Hip-hop, should I need to remind you, was originally all about countering the establishment – an establishment built-in with various mechanisms and controls to ensure that African-Americans would never stand on equal footing with white people.  An establishment that would deny the average black family access to the so-called “American Dream”, which the white family in this commercial exemplifies to a truly laughable extreme.  I mean, they even seemed to choose the blondest babies imaginable to ram the point home.

Contrary to this “wholesome” symbol of white normalcy, hip-hop and rap for the most part – in spite of their mainstream commercial appeal – are regarded as less than ideal, unworthy, “not music”, “ghetto”, “stupid”, “irresponsible”, promoting all the wrong values.  That last bit – about values – is interesting, because of course hip-hop would never promote “white values” – white being “right”, of course – where African-Americans were not given access to the same livelihoods and cultural environment within which such “values” would flourish.

This is not to say that such values – personal responsibility, emphasis on the family, etc. – are foreign or unimportant to African-Americans.  They are equally, if not more important, in an environment that regularly creates obstacles to achieving the ideal.  Hip-hop and rap, though, were the response to that environment.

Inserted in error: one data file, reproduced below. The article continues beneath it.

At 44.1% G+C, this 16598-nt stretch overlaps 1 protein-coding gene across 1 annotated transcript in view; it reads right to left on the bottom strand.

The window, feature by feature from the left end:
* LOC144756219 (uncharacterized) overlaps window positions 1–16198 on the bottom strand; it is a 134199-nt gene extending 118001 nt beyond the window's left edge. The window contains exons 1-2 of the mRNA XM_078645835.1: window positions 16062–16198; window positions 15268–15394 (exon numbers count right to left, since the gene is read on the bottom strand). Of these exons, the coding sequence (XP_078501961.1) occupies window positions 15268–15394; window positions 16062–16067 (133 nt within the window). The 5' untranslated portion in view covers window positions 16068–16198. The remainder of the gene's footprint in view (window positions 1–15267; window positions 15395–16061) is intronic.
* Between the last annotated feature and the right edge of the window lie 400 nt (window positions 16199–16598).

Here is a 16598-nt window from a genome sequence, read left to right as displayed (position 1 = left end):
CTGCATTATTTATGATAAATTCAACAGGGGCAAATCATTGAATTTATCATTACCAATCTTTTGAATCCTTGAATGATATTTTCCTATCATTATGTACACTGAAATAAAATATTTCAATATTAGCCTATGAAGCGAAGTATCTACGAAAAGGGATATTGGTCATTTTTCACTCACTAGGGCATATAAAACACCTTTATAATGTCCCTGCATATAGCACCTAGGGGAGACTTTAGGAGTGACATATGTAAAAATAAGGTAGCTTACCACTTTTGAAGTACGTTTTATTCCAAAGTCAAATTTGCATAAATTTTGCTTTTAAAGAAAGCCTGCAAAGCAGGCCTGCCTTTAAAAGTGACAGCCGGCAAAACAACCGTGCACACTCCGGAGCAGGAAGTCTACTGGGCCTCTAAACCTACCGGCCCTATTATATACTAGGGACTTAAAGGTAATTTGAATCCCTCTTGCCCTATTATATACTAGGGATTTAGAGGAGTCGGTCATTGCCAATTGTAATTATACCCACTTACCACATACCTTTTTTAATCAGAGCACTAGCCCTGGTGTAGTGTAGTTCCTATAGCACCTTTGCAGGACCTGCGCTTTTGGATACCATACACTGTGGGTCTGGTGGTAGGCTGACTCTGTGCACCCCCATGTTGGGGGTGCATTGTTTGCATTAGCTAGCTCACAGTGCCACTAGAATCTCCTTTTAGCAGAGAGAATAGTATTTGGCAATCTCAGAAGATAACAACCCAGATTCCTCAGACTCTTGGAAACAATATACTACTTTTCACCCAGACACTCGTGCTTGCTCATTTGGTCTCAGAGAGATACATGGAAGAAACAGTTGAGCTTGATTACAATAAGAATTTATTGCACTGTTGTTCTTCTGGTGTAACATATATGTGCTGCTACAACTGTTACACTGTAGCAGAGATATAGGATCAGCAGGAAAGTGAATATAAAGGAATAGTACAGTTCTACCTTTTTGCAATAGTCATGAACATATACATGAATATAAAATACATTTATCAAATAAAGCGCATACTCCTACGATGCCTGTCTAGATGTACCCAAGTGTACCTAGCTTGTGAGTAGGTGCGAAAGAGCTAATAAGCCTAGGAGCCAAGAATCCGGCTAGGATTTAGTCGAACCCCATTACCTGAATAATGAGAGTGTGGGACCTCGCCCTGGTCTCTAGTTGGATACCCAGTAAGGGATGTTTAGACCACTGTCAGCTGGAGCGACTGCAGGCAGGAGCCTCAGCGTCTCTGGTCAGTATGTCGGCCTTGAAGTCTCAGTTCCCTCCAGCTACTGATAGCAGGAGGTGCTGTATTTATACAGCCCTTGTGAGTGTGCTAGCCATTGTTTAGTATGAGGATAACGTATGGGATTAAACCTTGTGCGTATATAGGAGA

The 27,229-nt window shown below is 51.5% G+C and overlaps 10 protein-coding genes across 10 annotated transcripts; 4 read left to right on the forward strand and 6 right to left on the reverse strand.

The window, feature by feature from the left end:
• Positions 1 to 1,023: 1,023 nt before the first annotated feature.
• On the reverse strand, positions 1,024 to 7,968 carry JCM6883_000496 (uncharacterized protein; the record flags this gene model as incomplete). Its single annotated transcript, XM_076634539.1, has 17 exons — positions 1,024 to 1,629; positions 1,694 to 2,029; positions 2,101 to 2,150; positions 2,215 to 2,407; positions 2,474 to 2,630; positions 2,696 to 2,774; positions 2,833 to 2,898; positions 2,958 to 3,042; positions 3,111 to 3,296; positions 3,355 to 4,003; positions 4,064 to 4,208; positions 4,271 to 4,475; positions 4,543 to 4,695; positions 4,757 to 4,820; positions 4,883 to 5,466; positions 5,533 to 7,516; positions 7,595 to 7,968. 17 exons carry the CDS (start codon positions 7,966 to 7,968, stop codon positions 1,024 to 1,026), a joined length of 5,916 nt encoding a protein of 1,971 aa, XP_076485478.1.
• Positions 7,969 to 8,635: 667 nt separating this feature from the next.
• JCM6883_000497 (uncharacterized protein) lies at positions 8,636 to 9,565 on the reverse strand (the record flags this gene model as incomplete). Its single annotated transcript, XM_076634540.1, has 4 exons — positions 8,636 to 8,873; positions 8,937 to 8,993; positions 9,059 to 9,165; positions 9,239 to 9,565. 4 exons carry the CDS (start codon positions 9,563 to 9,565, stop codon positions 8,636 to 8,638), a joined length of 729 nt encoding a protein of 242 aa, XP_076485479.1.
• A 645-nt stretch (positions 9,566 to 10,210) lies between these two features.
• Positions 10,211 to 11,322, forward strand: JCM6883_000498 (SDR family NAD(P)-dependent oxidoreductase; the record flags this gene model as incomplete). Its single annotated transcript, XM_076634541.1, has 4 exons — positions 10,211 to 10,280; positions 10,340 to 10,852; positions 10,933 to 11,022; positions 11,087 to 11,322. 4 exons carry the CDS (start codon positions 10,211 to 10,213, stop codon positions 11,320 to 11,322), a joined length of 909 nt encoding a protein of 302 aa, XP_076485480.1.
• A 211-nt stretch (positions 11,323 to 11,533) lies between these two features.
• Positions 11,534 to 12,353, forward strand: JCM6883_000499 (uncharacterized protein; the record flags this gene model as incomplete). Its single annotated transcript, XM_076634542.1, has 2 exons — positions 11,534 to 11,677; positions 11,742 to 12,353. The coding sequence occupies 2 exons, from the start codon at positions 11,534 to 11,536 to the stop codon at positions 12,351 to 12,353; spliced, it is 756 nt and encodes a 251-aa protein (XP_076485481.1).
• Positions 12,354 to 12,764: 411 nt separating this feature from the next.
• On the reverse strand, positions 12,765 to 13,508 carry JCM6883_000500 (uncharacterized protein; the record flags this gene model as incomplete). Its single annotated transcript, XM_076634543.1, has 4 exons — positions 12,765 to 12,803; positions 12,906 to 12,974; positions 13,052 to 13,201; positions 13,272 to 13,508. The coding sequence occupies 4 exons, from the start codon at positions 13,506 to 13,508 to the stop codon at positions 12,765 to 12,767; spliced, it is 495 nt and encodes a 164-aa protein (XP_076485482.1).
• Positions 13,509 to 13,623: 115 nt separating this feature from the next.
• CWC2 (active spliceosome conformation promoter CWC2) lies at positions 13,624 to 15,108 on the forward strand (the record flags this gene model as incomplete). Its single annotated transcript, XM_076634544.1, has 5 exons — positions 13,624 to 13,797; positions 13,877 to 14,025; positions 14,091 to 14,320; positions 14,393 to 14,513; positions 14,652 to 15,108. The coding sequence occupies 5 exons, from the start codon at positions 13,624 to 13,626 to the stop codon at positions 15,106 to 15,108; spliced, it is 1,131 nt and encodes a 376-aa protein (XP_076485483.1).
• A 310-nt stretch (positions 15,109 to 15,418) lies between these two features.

So this video, in its promotion of white normalcy and wholesomeness, not-so-subtly implies a black/white dichotomy wherein the white family champions family values and the American Dream, in stark contrast to the mainstream rap music of today, which places a premium on materialism, excess, selfishness, and often violence.

“Where are the kids?” seems particularly meaningful when we consider the stigma against black families as being “broken” – having absentee parents, teen parents, or otherwise not “doing right” by their children.  No worries about the white family, though – their two little Aryans are close at hand.

The white family drives the station wagon, with the car seats in the back, while rappers show off their financially unwise and unsustainable Escalades or even fancier cars, symbols of their excess and irresponsibility.